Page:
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🗳️ "Could Climate Change Cause More Water Conflicts?"

The Climate Question

Photo by Clay Banks / Unsplash

Table of Contents

Hosts: Graihagh Jackson & Neal Razzell
Guests: Samuel Marunga | Editor | BBC Monitoring
Susanne Schmeier | Associate Professor of Water Law and Diplomacy | IHE Delft
Category: 🗳️ Policy

Podcast’s Essential Bites:

[2:25] NR: “The World Health Organization says, half the world will live in water stressed areas by 2025.

[3:51] SM: “The big concern with Ethiopia is power. It’s a country of almost 100 million people and it suffers from acute blackouts. And they're thinking around the time when [the Grand Ethiopian Renaissance Dam, Africa's biggest hydroelectric dam] is complete, it should be able to generate about 6,000 megawatts of power, which is more than enough to supply most of the needs of Ethiopians in urban centers, and also probably export to neighboring countries. […] The other major reason [for building the dam] is a plan by Ethiopia to go into intensive irrigation farming. And that will factor into Ethiopia's food security, and also to help out with neighboring countries, especially Sudan, which has suffered with regular flooding during the rainy season.”

[5:11] SM: “There is a fear in Egypt, there'll be a drastic reduction in its share of the Nile, and so they will not get as much water as they need. […] Egypt relies on the Nile for about 90% of all its freshwater needs.”

[6:28] SM: “There is concern also about rainfall patterns as the climate keeps on changing. So these are fears, especially for Sudan and Egypt, that you cannot guarantee that the Ethiopian Highlands will consistently be able to account for that much water flowing […]. Now, if you put in a dam that is also holding some of that water to generate power, then it just increases that uncertainty. And nobody can conclusively speculate or prospect on how things will pan out in the next few years.”

[9:50] SS: ”I would always like to classify climate change as a threat multiplier. So we do see tensions, disagreements, competition or full fledged conflict even without climate change. So there might be scarcity, there might be competition over water already, because populations have grown, the demand by the economy has been growing, but then climate change comes on top of that. So that just makes planning much more difficult. It leads communities, people and countries to move towards, unfortunately, often a more nationalistic or more self interested way of managing water and that could then be sort of the fuel that's being added to the flames of conflicts that are going on already.”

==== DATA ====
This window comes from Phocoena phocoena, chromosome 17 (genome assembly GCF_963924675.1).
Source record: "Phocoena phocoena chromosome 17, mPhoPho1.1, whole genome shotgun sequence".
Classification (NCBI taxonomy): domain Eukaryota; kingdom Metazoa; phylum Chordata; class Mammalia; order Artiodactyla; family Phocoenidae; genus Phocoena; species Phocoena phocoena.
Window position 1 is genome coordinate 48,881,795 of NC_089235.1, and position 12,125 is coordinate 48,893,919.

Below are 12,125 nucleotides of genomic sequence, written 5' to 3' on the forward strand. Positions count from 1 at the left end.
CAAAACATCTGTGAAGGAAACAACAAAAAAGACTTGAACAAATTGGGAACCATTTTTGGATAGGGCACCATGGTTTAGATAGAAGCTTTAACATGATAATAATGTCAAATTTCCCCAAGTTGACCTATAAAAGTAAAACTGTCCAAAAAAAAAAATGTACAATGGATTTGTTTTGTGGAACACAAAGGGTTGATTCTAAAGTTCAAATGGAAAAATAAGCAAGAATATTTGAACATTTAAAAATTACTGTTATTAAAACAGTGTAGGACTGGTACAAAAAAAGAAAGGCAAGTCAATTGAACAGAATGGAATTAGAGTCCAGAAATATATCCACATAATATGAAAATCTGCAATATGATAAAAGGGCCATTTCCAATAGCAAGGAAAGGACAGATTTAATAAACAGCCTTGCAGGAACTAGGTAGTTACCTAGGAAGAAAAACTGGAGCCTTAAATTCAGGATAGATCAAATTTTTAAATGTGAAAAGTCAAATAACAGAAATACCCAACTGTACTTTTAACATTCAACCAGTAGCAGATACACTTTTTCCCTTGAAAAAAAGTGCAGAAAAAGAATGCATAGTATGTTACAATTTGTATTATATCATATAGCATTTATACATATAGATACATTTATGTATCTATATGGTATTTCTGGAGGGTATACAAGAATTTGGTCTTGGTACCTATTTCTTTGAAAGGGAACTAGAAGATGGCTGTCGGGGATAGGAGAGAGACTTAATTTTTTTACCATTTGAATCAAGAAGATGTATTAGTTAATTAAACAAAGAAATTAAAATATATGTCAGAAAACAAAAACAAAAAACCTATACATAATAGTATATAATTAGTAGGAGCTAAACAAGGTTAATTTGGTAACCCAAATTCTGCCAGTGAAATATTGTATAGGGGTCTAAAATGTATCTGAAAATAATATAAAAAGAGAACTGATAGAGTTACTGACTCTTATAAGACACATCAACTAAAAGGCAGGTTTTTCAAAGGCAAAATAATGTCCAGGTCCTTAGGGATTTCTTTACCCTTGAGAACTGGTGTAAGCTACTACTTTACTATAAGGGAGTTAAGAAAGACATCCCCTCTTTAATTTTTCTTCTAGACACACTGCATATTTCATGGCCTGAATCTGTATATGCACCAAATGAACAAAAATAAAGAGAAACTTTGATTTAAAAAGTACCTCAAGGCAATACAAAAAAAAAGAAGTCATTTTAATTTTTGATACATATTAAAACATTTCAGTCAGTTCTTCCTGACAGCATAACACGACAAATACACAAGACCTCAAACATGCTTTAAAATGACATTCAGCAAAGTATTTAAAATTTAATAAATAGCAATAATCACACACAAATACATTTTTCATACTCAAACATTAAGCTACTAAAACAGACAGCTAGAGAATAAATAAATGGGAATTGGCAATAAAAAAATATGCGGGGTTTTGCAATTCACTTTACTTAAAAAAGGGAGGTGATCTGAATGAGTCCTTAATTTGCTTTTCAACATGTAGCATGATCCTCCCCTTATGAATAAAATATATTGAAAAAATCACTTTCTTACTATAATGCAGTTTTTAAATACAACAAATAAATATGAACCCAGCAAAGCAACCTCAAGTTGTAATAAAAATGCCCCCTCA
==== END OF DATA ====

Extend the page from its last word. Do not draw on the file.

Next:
[10:55] SS: “We actually have quite a developed international regime for water law at both the global level and the specific basin level, which spell out the more general rules of how countries are supposed to use their water resources in order to ensure that they do so in a reasonable manner, as these conventions say. And then these global norms and principles have been translated in many, many basins, into basin specific treaties. However, we also quite often see that either countries are not complying with these treaties, or they are actually in disagreement over how to interpret a certain norm or a certain principle in the treaty, and that itself can trigger disputes.

[13:53] SS: “What's holding countries back from negotiating more, or maybe effectively implementing the ones that they have, is usually more short term interests, such as building a dam will provide more benefits to them, to their constituencies, then taking into consideration the effects on neighboring states. And this typically is a rather short term thinking. Research shows that in the long run, there are a lot of benefits that can be generated from cooperation, be it the multipurpose use of projects, be it coordinated management that also, for example, allows for flood management and things like that. But of course, that's something that requires more long term planning that requires the availability of data and information that's also being shared between the countries. And that combined with nationalist tendencies that we see in quite a few places and dams, especially being symbols often of national development or national pride of a country coming out of poverty and being able to build dams. That I think is what prevents countries from either entering into treaties or actually effectively implementing the ones that they have.”

Rating: 💧💧💧

🎙️ Full Episode: Apple | Spotify
🕰️ 26 min | 🗓️ 07/04/2021
✅ Time saved: 24 min

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